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 State of the World's Children Report 2011: Factsheet on Young People and Participation

State of the World's Children Report 2011: Factsheet on Young People and Participation
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Name:State of the World's Children Report 2011: Factsheet on Young People and Participation
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  • Today’s young people are more formally educated, more empowered, more globally integratedand more consumer-minded than previous generations. Yet they also have a need for constructive outlets for self-expressionand participation and engagement in political, social and economic life.
  • The 2006 Family Survey indicates that although the traditional norm of respect for elders is still present in Viet Nam, families are becoming more democratic, with more dialogue between young people and their parents. This may indicate that parents are becoming more willing and capable of listening to young people. It may also be caused by the smaller size of families, within which there is a potentially greater role for each member of the family, especially in urban areas. Nonetheless, the Family Survey indicates that some children would not “dare to say directly” if they thought their parents were unfair.
Filename:SOWC FACT SHEET Participation.pdf
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Filetype:pdf (Mime Type: application/pdf)
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WORLD AIDS DAY MESSAGE 2017

1 December 2017

Michel Sidibé
Executive Director of UNAIDS
Under-Secretary-General of the United Nations

This World AIDS Day, we are highlighting the importance of the right to health and the challenges that people living with and affected by HIV face in fulfilling that right.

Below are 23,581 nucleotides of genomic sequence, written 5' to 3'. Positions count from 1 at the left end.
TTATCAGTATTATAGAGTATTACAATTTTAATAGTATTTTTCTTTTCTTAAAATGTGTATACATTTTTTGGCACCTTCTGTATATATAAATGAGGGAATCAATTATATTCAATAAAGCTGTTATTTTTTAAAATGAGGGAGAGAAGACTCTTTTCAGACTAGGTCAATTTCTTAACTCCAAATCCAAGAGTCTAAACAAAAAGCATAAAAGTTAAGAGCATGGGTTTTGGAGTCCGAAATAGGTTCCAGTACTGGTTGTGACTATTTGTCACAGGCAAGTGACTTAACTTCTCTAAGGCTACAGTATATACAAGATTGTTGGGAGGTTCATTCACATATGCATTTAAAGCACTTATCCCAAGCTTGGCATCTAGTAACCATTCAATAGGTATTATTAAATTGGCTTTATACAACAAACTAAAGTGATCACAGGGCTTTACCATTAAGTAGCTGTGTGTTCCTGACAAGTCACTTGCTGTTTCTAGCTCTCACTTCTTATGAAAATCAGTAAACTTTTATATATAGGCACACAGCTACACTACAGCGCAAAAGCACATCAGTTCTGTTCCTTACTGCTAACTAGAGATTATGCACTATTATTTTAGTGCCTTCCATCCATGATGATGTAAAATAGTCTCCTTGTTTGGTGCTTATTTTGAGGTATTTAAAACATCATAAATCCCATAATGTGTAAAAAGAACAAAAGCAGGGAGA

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Community spaces design contest for an exciting hanoi

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Deadline for round 1: From 17/10/2017 to 04/11/2017 Extended to 9 November 2017


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Youssouf Abdel-Jelil
United Nations Resident Coordinator a.i. in Viet Nam


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UN Secretary-General Ban Ki-moon’s message for World AIDS Day, observed on 1 December

 

Thirty-five years since the emergence of AIDS, the international community can look back with some pride.  But we must also look ahead with resolve and commitment to reach our goal of ending the AIDS epidemic by 2030.

There has been real progress in tackling the disease. More people than ever are on treatment.  Since 2010, the number of children infected through mother to child transmission has dropped by half. Fewer people die of AIDS related causes each year.  And people living with HIV are living longer lives.

The number of people with access to life-saving medicines has doubled over the past five years, now topping 18 million. With the right investments, the world can get on the fast-track to achieve our target of 30 million people on treatment by 2030.  Access to HIV medicines to prevent mother to child transmission is now available to more than 75 per cent of those in need.



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